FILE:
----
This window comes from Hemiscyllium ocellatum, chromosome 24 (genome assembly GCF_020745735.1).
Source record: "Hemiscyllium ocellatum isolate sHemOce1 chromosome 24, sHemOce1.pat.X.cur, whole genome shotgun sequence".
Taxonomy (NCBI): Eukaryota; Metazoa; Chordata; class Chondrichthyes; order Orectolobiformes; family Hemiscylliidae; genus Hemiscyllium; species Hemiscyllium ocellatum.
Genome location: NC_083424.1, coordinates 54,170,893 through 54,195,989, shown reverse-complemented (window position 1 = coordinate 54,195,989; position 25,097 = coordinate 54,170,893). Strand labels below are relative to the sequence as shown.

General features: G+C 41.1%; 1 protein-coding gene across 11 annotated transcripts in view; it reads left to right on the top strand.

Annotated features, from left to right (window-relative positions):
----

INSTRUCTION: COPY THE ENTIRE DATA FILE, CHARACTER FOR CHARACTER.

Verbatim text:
This window comes from Hemiscyllium ocellatum, chromosome 24 (genome assembly GCF_020745735.1).
Source record: "Hemiscyllium ocellatum isolate sHemOce1 chromosome 24, sHemOce1.pat.X.cur, whole genome shotgun sequence".
Taxonomy (NCBI): Eukaryota; Metazoa; Chordata; class Chondrichthyes; order Orectolobiformes; family Hemiscylliidae; genus Hemiscyllium; species Hemiscyllium ocellatum.
Genome location: NC_083424.1, coordinates 54,170,893 through 54,195,989, shown reverse-complemented (window position 1 = coordinate 54,195,989; position 25,097 = coordinate 54,170,893). Strand labels below are relative to the sequence as shown.

General features: G+C 41.1%; 1 protein-coding gene across 11 annotated transcripts in view; it reads left to right on the top strand.

Annotated features, from left to right (window-relative positions):